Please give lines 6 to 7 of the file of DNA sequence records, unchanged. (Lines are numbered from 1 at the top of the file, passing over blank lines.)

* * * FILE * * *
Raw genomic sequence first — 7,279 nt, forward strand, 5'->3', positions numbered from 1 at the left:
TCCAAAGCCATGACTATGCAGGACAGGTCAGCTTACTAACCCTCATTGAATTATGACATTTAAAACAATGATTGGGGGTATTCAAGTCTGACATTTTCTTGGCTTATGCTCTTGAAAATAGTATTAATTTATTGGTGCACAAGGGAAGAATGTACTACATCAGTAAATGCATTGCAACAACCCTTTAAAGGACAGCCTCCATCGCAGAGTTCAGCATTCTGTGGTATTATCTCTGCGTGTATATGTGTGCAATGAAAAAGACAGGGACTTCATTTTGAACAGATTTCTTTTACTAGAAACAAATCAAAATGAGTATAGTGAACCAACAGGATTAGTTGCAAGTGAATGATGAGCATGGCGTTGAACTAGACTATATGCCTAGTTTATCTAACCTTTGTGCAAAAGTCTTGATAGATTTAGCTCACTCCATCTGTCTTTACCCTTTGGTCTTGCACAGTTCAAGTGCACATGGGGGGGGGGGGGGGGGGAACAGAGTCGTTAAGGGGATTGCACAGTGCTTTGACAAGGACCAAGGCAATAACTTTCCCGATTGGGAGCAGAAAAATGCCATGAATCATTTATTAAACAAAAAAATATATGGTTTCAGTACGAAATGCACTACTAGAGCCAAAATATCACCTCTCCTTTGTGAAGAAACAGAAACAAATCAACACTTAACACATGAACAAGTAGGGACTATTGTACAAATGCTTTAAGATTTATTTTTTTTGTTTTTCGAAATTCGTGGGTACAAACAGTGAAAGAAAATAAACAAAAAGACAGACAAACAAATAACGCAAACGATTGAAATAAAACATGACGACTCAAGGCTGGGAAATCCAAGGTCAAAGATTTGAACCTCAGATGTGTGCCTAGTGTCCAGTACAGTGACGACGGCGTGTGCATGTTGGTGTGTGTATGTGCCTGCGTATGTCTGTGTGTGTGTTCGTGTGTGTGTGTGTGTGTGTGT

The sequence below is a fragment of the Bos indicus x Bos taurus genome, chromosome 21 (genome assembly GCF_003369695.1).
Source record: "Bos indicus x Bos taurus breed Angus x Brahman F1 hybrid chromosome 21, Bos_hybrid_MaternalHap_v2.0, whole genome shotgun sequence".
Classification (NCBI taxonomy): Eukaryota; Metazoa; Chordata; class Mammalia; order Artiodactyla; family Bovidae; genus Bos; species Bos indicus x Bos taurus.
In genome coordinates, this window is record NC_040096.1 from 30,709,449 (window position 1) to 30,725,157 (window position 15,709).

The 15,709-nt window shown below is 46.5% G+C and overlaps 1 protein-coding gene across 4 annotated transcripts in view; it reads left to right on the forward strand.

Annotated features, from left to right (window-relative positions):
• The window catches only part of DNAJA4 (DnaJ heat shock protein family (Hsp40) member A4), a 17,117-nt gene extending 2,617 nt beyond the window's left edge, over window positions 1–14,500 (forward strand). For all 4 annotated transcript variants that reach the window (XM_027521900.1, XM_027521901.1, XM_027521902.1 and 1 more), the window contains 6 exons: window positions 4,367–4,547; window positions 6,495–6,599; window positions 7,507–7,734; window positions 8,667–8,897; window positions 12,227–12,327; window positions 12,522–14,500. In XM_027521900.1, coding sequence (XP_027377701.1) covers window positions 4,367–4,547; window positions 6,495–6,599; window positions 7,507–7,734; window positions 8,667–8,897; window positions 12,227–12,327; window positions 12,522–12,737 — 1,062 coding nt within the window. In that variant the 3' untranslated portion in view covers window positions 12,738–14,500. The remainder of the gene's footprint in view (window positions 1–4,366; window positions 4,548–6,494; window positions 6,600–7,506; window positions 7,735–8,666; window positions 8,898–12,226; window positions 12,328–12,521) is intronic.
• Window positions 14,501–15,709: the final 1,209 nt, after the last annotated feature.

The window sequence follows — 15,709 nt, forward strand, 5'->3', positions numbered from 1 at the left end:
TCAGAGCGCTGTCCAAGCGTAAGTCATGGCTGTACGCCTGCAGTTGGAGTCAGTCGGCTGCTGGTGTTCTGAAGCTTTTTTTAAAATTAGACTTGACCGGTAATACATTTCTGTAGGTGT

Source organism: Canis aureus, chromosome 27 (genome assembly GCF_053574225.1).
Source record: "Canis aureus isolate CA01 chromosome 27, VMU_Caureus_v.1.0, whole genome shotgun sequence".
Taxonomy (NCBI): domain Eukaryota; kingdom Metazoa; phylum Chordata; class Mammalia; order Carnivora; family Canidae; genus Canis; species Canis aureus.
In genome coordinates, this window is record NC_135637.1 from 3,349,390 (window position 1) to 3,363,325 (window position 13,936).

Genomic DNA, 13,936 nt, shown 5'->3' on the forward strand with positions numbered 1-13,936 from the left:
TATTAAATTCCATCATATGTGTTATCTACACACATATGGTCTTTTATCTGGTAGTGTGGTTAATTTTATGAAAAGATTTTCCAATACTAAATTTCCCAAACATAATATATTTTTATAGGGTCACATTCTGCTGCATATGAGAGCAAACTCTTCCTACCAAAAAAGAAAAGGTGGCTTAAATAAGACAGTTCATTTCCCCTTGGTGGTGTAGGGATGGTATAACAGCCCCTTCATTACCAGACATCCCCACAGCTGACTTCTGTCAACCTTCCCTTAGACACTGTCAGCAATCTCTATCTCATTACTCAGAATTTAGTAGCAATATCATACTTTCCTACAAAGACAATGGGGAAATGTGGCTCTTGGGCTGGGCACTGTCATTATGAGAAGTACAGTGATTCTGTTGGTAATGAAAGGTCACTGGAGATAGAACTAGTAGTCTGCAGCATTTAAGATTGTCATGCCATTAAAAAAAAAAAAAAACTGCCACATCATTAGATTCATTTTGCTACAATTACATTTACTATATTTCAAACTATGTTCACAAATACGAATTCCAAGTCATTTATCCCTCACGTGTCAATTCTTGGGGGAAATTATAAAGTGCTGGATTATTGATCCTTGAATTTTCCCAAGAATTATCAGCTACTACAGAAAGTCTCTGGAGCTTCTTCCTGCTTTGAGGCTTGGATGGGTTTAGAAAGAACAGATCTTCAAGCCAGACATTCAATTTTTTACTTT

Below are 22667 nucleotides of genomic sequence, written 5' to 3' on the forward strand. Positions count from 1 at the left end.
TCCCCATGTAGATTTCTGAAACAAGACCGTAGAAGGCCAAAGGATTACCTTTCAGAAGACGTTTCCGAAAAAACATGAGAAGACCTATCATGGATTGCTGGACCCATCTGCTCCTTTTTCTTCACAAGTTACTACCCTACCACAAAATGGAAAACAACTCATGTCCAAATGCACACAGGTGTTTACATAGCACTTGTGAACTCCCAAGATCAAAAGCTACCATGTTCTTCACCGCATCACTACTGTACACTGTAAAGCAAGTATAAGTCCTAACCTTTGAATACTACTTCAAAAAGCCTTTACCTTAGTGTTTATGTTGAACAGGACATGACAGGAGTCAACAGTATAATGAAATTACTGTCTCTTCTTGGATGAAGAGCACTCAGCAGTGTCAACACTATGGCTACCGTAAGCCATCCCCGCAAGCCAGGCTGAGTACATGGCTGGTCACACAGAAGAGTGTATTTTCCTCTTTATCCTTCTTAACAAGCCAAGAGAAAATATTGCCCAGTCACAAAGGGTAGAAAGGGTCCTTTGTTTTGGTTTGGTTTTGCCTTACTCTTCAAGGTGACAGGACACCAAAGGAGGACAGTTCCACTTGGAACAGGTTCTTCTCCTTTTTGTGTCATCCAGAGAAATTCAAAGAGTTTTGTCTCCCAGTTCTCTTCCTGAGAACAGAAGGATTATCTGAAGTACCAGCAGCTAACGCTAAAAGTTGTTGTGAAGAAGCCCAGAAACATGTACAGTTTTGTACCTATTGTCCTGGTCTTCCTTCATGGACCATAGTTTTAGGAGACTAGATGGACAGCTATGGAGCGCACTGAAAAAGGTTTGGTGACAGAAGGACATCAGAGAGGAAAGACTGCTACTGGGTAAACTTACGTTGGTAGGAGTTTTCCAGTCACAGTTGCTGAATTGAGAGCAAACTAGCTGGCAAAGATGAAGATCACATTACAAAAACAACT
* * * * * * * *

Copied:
In genome coordinates, this window is record NC_040096.1 from 30,709,449 (window position 1) to 30,725,157 (window position 15,709).

The 15,709-nt window shown below is 46.5% G+C and overlaps 1 protein-coding gene across 4 annotated transcripts in view; it reads left to right on the forward strand.